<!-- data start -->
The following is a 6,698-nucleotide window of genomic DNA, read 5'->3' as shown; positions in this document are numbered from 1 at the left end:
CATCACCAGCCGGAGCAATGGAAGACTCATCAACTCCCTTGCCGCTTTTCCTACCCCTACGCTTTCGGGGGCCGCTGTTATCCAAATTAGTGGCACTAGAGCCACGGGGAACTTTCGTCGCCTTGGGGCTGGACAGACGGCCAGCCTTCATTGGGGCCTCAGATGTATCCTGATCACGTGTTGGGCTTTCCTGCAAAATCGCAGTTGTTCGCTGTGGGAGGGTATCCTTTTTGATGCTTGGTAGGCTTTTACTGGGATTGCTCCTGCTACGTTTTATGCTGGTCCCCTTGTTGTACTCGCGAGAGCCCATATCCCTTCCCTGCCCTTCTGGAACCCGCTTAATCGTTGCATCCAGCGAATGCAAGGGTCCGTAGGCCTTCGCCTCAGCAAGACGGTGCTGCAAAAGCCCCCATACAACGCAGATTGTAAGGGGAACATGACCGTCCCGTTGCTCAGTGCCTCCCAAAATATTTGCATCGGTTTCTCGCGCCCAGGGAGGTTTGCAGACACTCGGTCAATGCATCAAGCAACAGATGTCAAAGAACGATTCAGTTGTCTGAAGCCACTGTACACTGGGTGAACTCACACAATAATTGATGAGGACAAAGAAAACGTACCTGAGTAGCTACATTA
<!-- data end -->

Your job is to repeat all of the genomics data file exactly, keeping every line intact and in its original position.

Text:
The following is a 6,698-nucleotide window of genomic DNA, read 5'->3' as shown; positions in this document are numbered from 1 at the left end:
CATCACCAGCCGGAGCAATGGAAGACTCATCAACTCCCTTGCCGCTTTTCCTACCCCTACGCTTTCGGGGGCCGCTGTTATCCAAATTAGTGGCACTAGAGCCACGGGGAACTTTCGTCGCCTTGGGGCTGGACAGACGGCCAGCCTTCATTGGGGCCTCAGATGTATCCTGATCACGTGTTGGGCTTTCCTGCAAAATCGCAGTTGTTCGCTGTGGGAGGGTATCCTTTTTGATGCTTGGTAGGCTTTTACTGGGATTGCTCCTGCTACGTTTTATGCTGGTCCCCTTGTTGTACTCGCGAGAGCCCATATCCCTTCCCTGCCCTTCTGGAACCCGCTTAATCGTTGCATCCAGCGAATGCAAGGGTCCGTAGGCCTTCGCCTCAGCAAGACGGTGCTGCAAAAGCCCCCATACAACGCAGATTGTAAGGGGAACATGACCGTCCCGTTGCTCAGTGCCTCCCAAAATATTTGCATCGGTTTCTCGCGCCCAGGGAGGTTTGCAGACACTCGGTCAATGCATCAAGCAACAGATGTCAAAGAACGATTCAGTTGTCTGAAGCCACTGTACACTGGGTGAACTCACACAATAATTGATGAGGACAAAGAAAACGTACCTGAGTAGCTACATTA